Communication Sciences and Disorders


WORK IN PROGRESS!!

Disorders of Language in Children
CMSD 451

Fall 2010


Instructor: Patrick McCaffrey, Ph.D., Professor


Office Hours

Days and Times: MW 8:30-9 A.M., 11-11:50 A.M., and 2-3 P.M.
Office Location: AJH 112C
Office Phone: 530-898-6394


Class Information

Days and Times: MWF 1-1:50PM
Location: TBA

Fall '11 Class Schedule

Add/Drop Policy:

Students may add or drop courses or change grade options without restriction or penalty and without instructor approval during the first two weeks of the semester using the Portal or, where necessary, by submitting a Change Of Program (COP) form.


Course Requirements

Prerequisite: a course in language development, or linguistic coursework that covered language development

Three examinations including the final

Written lesson plans

Final exam: W 2-3:50

If you have a special need due to a disability, please let me know by the second week of class

University Catalog

Please don't cheat. If you do you betray yourself.


Text

McCormick, Loeb, and Schiefelbusch, Supporting Children with Communication Difficulties in Inclusive Settings .


Course Outline

Review of Language Development 

Perlocutionary Stage- (Pre-language period)

Birth to 6/7 mos
Children communicate their needs through crying or facial expressions. The child does not intend to communicate, but parents often interpret vocalizations as intentional. This is known as adult morphizing

Illocutionary Stage- (Gestural Intentionality)
From 6/7 mos to 11/12 mos
Children communicate through gestures and vocalizations that are meaningful and precede first true words.  Intentionality through gesture begins in this stage.

Locutionary Stage- (Speech Intentionality)
From 11/12 mos to 18/24 mos
Child is communicating with words. This is true intentionality through verbalizations.

PHONEMES

Phonemes DO NOT have meaning. Meaning occurs when phonemes are sequenced in words.

A syllable is greater than a phoneme.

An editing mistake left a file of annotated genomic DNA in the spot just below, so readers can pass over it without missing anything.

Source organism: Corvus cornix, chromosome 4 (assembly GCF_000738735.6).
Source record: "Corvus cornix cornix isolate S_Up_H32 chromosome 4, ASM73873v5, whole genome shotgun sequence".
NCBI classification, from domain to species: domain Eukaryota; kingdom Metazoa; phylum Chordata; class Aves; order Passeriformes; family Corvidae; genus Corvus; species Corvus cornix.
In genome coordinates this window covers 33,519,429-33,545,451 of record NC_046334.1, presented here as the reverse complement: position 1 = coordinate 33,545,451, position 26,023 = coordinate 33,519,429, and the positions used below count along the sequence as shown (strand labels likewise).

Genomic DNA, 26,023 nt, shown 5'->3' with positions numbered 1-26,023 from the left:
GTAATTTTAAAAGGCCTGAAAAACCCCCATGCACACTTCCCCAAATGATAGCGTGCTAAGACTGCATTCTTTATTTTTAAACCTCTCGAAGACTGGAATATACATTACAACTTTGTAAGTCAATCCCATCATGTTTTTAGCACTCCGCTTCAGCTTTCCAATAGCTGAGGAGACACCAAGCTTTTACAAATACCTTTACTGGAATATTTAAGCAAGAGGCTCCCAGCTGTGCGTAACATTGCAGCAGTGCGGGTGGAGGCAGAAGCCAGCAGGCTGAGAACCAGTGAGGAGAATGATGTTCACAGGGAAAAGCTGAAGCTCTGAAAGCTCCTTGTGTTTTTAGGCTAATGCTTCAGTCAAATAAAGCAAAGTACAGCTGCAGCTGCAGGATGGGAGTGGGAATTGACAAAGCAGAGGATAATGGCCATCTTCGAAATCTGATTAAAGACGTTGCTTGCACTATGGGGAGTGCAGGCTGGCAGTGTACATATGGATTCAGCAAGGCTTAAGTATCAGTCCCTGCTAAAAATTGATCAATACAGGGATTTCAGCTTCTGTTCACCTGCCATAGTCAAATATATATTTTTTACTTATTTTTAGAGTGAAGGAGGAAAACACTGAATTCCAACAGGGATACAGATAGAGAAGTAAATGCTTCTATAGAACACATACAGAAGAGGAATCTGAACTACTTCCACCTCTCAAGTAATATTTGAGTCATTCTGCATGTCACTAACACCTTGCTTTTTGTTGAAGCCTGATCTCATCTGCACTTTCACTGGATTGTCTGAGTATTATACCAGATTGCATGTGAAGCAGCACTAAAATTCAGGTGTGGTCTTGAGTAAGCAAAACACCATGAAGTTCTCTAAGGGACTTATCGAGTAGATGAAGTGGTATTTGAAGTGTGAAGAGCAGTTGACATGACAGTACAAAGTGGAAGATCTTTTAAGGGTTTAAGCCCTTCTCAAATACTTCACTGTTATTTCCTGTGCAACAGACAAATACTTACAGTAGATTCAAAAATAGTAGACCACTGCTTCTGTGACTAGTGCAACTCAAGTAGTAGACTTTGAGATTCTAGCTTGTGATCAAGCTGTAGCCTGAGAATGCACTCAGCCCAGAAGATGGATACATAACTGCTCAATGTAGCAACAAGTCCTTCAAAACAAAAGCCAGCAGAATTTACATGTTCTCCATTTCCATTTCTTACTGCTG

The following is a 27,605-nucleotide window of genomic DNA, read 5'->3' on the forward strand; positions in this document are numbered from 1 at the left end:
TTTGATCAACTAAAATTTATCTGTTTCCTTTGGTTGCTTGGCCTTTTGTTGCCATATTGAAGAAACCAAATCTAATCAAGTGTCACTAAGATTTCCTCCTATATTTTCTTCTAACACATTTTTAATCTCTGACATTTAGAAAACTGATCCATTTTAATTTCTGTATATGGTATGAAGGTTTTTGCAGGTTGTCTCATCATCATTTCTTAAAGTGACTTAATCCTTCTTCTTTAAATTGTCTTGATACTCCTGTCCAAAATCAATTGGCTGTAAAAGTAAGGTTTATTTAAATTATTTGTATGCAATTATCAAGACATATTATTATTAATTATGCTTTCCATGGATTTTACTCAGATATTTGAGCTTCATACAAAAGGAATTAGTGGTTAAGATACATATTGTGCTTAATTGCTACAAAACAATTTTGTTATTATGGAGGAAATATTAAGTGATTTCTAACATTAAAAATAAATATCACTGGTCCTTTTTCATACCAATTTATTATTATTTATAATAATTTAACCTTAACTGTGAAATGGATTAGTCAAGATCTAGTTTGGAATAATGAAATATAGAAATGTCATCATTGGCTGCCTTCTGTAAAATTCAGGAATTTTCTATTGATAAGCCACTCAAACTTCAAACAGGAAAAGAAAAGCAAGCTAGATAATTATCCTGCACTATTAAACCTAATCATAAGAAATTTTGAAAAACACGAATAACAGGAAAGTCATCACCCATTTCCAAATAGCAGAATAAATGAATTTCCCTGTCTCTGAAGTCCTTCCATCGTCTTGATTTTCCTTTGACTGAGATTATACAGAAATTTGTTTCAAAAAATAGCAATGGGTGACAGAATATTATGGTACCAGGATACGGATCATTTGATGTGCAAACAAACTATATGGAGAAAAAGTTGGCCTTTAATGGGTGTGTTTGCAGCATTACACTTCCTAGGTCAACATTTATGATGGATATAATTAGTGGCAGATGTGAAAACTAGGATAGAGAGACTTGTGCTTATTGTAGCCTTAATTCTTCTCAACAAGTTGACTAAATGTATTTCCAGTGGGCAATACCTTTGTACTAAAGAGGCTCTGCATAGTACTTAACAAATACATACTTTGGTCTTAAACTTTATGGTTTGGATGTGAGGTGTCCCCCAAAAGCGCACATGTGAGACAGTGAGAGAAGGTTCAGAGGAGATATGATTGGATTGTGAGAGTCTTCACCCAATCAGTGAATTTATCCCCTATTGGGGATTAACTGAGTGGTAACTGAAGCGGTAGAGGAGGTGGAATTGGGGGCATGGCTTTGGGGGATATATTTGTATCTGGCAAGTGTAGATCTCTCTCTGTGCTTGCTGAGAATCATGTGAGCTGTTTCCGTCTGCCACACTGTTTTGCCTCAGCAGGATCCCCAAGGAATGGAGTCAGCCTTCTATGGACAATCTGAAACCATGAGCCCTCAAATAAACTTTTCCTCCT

MORPHEMES

Morphemes are the smallest unit of meaning

There are two types of bound morphemes:

Grammatical Morphemes
•Types

Bound: These are inflected morphemes (allomorphs). They cannot stand alone.

(ing, past tense, possession etc.)

Free: They can stand alone. Some examples are: in, on, the,and a,

 Negation
            Types:

            (negative morpheme+auxiliary)

 

Form=             Syntax, Morphology, and Phonology

Content= Semantics

Use= Pragmatics
Assimilation-
New information is incorporated into mental schema.  Child sees a wolf, and incorporates into the “dog” schema he/she has.

Accommodation-
A change in cognition has to occur to allow for information input.  Child sees a fox, yet they have to allow for cognitive change to create a new schema, since it cannot fit into his or her “dog” schema.



2. Perspectives on categorization and prevention 
	   

Incidental Teaching
Playing while teaching.  This is not formal or direct, it is play.

Authentic Assessment
This type of assessment has originality and may be quantitative or qualitative.  Assessment is performed in the child’s natural environment.

Standardized Tests
This type of testing is used to place students (there are several types).
They are not useful in giving a starting point for therapy

Criterion Reference Tests
This type of testing is informal and can tell how child is progressing. These references tests can look at a particular criteria at one point in time.

Cognitive Referencing

            This measures intelligence and if age and language match up, a child will not go             to special education because cognitive referencing assumes that if IQ and             language age match up, there is not problem.

  

Children with Prelinguistic Impairments

SLP can help child come up with a classification and storage system by repeatedly allowing child to experience stimulation and using morphizing.

It is imperative that the SLP knows if the child has acquired the precursors to language.
Precursors to Language:

      Crumpling or tearing paper

      Understanding that an object exists even when it is no longer in view

      Ability to solve problems mentally (cause and effect)

      Understanding that one’s behavior can affect and be affected by others.

            Using imaginative play, for example using a spoon as an airplane.

  

Well’s Six Techniques that Mother’s Use to Produce Dialogue

  1. Joint Reference

      Parent monitors child’s gaze, then looks at what child is looking at and makes a       comment.

  1. Adaptive Behaviors

      Behaviors that optimize child’s ability to take in information and assimilate.  For       example, parent can use slow gestures and exaggerated facial expressions.